PHILADELPHIA, PENNSYLVANIA — Almost four years ago, Lucia McBath became a reluctant celebrity when her son, Jordan Davis, was shot and killed in Jacksonville, Florida for playing loud music in his car. Since then, she has become an advocate for gun control and racial justice, joining Hillary Clinton’s campaign as one of the “mothers of the movement.”
On Tuesday night, her celebrity will take her to her biggest stage yet — the podium at the Democratic National Convention.
“It’s a tremendous honor,” McBath told ThinkProgress. “I’m very humbled that Secretary Clinton and the DNC would want me to speak and represent the mothers around the nation who are suffering from the consequences of gun violence. I’m hoping my son would be proud of me.”
McBath will be joined on the DNC stage with the mothers of Trayvon Martin, Sandra Bland, Eric Garner, Hadiya Pendelton, Dontre Hamilton, Michael Brown, and Oscar Grant — men and women killed by police and by gun violence. Together, they form the “mothers of the movement,” and together they have been traveling the country speaking on behalf of Clinton, advocating on behalf of the candidate and her plans to control access to firearms and to improve relations between law enforcement and the communities they serve.
“We’ve been the voice,” McBath said. “We’re the mothers who are birthing the children that are dying in the streets. This has become our cause. We have decided that enough is enough and we’re going to help champion the movement.”
Last November, the mothers sat down for private conversation with Clinton. Then they joined her on the campaign trail in South Carolina in February and sat alongside her on stage at rallies in New York, Ferguson, and Philadelphia. When Clinton spoke about guns and racial justice, they told their stories and nodded in agreement.
For McBath, one of the few mothers whose child was not killed by police, the issues of gun violence and policing are intertwined.
“You can’t separate any of those kinds of issues,” she said. “We have all suffered from systemic gun violence that’s pervasive through the system… Each of our tragedies happened a little bit differently, but they’re all interconnected. It’s still all one and the same.”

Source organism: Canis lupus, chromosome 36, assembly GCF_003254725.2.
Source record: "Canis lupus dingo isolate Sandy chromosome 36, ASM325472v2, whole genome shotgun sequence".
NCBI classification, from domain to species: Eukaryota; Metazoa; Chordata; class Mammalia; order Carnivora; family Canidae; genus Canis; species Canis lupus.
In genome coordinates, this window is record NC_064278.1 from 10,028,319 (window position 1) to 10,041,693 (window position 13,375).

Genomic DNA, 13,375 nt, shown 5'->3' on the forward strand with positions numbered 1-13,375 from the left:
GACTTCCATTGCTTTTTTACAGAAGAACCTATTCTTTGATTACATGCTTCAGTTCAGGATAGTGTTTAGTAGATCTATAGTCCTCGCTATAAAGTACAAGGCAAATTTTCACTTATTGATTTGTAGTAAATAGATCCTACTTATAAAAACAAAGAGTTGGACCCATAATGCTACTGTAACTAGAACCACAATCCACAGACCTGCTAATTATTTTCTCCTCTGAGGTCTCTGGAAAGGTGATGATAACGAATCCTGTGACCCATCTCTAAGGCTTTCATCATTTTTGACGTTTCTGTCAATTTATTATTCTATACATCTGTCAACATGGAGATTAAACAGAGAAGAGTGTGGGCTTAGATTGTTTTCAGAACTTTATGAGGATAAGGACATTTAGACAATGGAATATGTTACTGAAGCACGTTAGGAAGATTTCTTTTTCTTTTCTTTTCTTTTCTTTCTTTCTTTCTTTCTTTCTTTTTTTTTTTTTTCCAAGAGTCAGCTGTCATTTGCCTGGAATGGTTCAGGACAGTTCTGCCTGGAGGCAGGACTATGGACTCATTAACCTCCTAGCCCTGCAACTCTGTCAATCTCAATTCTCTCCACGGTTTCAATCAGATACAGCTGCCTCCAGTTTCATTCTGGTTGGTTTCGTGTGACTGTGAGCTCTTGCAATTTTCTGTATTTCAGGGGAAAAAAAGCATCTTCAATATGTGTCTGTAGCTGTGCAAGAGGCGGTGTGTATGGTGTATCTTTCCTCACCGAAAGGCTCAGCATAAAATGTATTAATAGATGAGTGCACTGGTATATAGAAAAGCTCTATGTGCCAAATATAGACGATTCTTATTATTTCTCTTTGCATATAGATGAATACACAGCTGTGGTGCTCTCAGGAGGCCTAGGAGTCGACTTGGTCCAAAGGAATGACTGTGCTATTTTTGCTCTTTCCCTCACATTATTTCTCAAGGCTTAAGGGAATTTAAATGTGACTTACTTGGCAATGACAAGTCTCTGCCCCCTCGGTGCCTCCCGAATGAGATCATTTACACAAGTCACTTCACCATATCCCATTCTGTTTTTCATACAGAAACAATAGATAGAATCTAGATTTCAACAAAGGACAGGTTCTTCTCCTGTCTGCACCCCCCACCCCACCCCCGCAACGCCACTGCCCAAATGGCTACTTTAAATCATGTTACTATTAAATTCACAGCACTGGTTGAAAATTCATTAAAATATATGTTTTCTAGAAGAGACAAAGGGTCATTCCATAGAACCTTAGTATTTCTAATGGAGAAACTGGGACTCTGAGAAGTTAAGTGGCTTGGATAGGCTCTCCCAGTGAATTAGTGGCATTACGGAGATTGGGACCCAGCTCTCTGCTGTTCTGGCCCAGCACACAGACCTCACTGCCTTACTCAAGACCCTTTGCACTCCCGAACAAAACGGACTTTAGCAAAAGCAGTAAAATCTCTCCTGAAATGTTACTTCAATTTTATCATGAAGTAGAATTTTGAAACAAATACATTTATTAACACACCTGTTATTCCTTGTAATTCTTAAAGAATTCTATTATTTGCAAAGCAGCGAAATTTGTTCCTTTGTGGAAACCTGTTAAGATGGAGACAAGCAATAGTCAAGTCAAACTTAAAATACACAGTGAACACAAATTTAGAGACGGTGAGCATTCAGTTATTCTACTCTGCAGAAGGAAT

Each of our tragedies happened a little bit differently, but they’re all interconnected.
McBath, who is also an advocate with Everytown For Gun Safety, endorsed Clinton in January and has thrown much of her energy this past year into getting Clinton elected. But other relatives of high-profile shooting victims have been more hesitant to throw their support behind the former secretary of state.
Erica Garner, whose father was killed by New York police for selling cigarettes, endorsed Bernie Sanders. And Tamir Rice’s mother, Samaria, said she hasn’t endorsed a candidate because none of their plans address her concerns.
“I cannot settle for partial solutions and lip service,” she wrote in an online post. “I know we need real action, and I refuse to endorse any candidate that offers less.”
On Monday, the first day of the convention, Wanda Willingham attended a meeting of the DNC’s black caucus in downtown Philadelphia. She said she also became involved in politics after her 19-year-old son, Elijah Willingham, was shot and killed in Albany, New York. But she told ThinkProgress she would prefer politicians to focus less on the high-profile cases that make headlines and more about the epidemic of gun violence in America. And she doesn’t completely trust that Clinton is not exploiting the mothers’ tragedies.
“I don’t like issues like that being used for a campaign because really, that’s all it ever amounts to,” she said. “To be very honest, I think right now she’s using it to campaign.”
But she said the movement may be a positive thing in the end because voters will keep “on top of her” so she actually follows through with her promises.
McBath, however, says Clinton’s record of what convinced her to join the campaign. “If you look at her record on the gun measures, she’s been doing that her entire career, specifically when she started as a senator,” she said. “She’s always been championing for these kinds of changes with our gun culture. This isn’t anything she just decided to do at the last minute.”
[Clinton’s] always been championing for these kinds of changes with our gun culture.
Already, McBath and the other mothers’ advocacy has influenced the Democratic Party platform, which many are calling one of the most progressive platforms in party history. McBath testified before the drafting committee, and the final document includes a section on gun violence, calling it a “public health issue.” For the first time ever, the platform also calls for more body cameras, independent investigations of police shootings, and guidelines for the appropriate use of force, among other policing reforms.
Much of that movement on criminal justice can be traced back to the Black Lives Matter movement and its influence on this presidential race. Last summer, after being repeatedly interrupted by advocates from the movement, Bernie Sanders put forward a racial justice platform that addressed police violence directly. Clinton soon proposed a similar platform, and the issues have remained salient throughout the campaign. Clinton and Sanders repeatedly brought up racial justice during the debates and at their rallies, and they have responded to each police shooting that makes headlines with promises of change.
As the issues have become prevalent, so have the voices of the mothers who are demanding reform. On Tuesday night, they will get their biggest audience yet when the convention will be broadcast to millions of viewers across the country.
“These issues are not just issues in the minority community,” McBath said. “These are issues that impact the entire nation.”